What You Can Learn From André Trocmé’s Showdown with the Nazis

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Who was André Trocmé? And what can we learn from him about finding the advantages of disadvantages?

André Trocmé was a French pastor who preached pacifism and saved thousands of Jews during the Nazi occupation.

We’ll cover why André Trocmé and the townspeople of Le Chambon-sur-Lignon had the courage to stand up to the government, and what you can learn from his life story.

André Trocmé, the Underdog

This is the story of the Vichy town of Le Chambon-sur-Lignon that openly defied the German Occupation government in France. The narrative ties together themes from throughout the book, including the principle of legitimacy, the advantages of disagreeableness, and the idea that courage can grow out of tragedy. It’s also the ultimate underdog story: A small town dares to challenge the Goliath of Naziism—and wins.

After France fell to Germany in 1940, the French government at Vichy revoked anti-semitism laws, revoked Jews’ rights, took away their jobs, and sent them to internment camps. The government also implemented a range of smaller changes impacting non-Jews: for instance, all school children had to participate in a full fascist salute of the French flag and teachers had to sign a loyalty oath to the state.

André Trocmé and the Resistance in Vichy

André Trocmé and the residents of Le Chambon-sur-Lignon refused to comply with any of these new orders. 

For centuries, Le Chambon had been a haven for various refugee and outcast groups, primary among them the Huguenots. The local pastor, André Trocmé, was a pacifict, and he preached resistance of any government request that was contrary to the orders of the Gospel.

Hearing that Le Chambon was a tolerant and accepting community, Jewish refugees started coming in huge numbers.

When a Vichy government official visited the town, expecting the usual banquet, march, and formal reception, the residents treated him coldly. A group of students read a letter, crafted with the help of André Trocmé, that informed the official, “We have Jews. You’re not getting them.”

André Trocmé’s Advantages, Borne from Disadvantages

What gave André Trocmé and his community this astounding courage? What were André Trocmé’s advantages?

1. Tragedy: André Trocmé’s Protestant ancestors had faced persecution for centuries. The Huguenot sect had been banned in France. In attempts to make practitioners return to Catholicism, French kings had imprisoned and massacred them. Because they had to worship in secret, the Huguenots learned to be evasive and tricky (much as American civil rights leaders learned the art of the trickster from Brer Rabbit stories passed down from their enslaved ancestors).

After a century of being outcasts (or worse), the community had learned that they could withstand terrifying events. They were no longer afraid. In this sense, they were “remote misses”: The French made the Huguenots stronger by trying, over a century, to obliterate them.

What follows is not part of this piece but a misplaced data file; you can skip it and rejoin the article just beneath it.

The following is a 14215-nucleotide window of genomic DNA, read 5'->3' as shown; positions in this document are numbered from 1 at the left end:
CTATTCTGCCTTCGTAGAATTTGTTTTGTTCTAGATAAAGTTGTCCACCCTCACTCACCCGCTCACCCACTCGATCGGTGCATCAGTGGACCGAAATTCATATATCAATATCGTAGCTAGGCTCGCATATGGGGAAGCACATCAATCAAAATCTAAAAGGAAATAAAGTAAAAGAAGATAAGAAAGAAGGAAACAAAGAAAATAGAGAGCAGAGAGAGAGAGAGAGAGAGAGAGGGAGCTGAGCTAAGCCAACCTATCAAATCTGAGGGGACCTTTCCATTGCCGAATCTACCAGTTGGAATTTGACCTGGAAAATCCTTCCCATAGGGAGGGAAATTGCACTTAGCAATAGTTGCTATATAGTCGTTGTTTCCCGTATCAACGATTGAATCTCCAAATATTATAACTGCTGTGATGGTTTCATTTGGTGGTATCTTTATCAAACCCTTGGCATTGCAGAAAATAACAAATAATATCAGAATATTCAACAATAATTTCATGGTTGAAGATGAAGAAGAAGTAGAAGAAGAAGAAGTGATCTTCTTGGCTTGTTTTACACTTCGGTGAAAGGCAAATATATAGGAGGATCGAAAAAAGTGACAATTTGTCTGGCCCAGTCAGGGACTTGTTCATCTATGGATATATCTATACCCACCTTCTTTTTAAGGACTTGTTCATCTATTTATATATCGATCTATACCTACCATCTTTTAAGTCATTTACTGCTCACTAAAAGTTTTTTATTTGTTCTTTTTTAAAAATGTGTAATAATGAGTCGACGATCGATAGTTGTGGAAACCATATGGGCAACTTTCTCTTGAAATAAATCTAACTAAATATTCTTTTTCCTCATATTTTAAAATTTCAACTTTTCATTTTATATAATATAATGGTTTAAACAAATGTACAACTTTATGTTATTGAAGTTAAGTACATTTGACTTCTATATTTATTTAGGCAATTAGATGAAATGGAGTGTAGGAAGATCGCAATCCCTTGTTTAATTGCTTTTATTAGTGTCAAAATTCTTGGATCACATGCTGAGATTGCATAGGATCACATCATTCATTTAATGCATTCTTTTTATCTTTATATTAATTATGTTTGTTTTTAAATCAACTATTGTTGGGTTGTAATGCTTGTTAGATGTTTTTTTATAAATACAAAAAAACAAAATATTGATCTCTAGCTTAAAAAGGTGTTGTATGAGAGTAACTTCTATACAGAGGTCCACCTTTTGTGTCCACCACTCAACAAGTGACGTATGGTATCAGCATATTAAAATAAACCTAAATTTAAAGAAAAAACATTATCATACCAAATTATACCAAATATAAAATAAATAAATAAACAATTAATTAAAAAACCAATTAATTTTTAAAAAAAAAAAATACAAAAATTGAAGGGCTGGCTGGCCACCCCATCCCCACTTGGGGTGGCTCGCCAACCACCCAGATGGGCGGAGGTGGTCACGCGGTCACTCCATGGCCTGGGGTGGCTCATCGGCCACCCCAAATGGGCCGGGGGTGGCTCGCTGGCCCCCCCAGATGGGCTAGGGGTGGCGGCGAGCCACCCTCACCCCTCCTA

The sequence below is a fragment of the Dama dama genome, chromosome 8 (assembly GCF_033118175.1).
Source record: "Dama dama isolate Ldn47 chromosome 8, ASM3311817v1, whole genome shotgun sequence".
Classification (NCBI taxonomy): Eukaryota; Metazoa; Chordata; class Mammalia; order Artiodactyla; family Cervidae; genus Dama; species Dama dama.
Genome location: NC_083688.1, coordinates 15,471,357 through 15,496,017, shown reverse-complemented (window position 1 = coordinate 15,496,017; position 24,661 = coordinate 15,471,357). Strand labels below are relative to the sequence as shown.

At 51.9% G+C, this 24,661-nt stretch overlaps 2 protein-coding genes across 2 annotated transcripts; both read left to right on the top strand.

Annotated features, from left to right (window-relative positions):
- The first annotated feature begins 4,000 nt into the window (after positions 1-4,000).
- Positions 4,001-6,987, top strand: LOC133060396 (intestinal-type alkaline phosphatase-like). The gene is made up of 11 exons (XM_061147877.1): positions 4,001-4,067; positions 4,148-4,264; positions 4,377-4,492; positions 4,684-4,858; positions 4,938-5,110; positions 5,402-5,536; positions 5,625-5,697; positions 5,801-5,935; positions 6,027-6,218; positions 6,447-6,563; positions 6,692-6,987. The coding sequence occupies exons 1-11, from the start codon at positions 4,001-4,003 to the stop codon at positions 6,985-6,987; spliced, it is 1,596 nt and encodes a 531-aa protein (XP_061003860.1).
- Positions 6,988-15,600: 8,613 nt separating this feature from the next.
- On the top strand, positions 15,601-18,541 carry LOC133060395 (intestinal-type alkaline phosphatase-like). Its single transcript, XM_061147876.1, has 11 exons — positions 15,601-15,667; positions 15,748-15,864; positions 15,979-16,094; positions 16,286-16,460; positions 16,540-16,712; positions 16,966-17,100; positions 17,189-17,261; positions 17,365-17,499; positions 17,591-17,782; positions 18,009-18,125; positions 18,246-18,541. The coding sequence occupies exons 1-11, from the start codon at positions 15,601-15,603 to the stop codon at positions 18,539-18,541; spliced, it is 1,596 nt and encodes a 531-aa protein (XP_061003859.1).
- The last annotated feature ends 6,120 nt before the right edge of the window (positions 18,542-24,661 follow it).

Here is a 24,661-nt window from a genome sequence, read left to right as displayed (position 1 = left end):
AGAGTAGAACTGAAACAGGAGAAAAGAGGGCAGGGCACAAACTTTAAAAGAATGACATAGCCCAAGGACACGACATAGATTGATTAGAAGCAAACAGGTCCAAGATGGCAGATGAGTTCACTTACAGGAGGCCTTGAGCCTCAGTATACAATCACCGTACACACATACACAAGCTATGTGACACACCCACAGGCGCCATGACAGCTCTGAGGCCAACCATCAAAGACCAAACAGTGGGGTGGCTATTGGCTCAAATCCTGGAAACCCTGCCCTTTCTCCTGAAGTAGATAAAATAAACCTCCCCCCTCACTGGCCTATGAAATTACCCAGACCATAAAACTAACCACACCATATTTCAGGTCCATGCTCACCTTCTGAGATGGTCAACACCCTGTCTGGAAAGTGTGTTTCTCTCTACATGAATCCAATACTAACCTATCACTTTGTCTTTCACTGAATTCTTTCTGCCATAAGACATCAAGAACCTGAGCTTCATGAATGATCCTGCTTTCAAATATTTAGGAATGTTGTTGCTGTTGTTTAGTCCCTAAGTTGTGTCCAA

(Perhaps not incidentally, André Trocmé’s mother died when he was 10, another traumatic, and perhaps advantageous, event.)

2. Disagreeableness: André Trocmé and his fellow Huguenots didn’t care what others thought of them. Their countrymen had never thought well of them, so there was no good opinion to lose, and they certainly didn’t care what the Nazis, or the Occupation government, thought of them. They evaluated their actions by the words of the Gospel, not the opinions of others.

Although Trocmé had a family to worry about and was generally careful to keep from getting caught, he didn’t really care if he was arrested. He was willing to die for his beliefs. The townspeople also didn’t care about the consequences doled out by the authorities.

How do you defeat an adversary who isn’t bothered by your punishments? The Huguenots’ indifference to retribution made them, as a community, invincible. The government could arrest and kill André Trocmé, but another of his community would rise to take his place.

3. The government was “illegitimate”: To the Huguenots, it was clear that the law wasn’t fair (it directly opposed the Gospel). Also, their community had lacked a voice in France for centuries, and you need to be heard to feel your government is legitimate.

Did the Nazis ever crack down on André Trocmé and the residents of Le Chambon?

Not really. Especially when the tide of the war began to turn in favor of the Allies, the Germans had bigger problems. They also may have realized that using the full extent of their power would backfire, creating even more resistance. Thousands of Jews survived because they were taken in by the residents of Le Chambon and the surrounding areas.

What can you learn from André Trocmé? Seeming disadvantages — such as tragedy, disagreeableness, and an illegitimate government — may offer advantages, if you know how to access them.

What You Can Learn From André Trocmé’s Showdown with the Nazis

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  • Why being the underdog can actually be an advantage
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Amanda Penn

Amanda Penn is a writer and reading specialist. She’s published dozens of articles and book reviews spanning a wide range of topics, including health, relationships, psychology, science, and much more. Amanda was a Fulbright Scholar and has taught in schools in the US and South Africa. Amanda received her Master's Degree in Education from the University of Pennsylvania.

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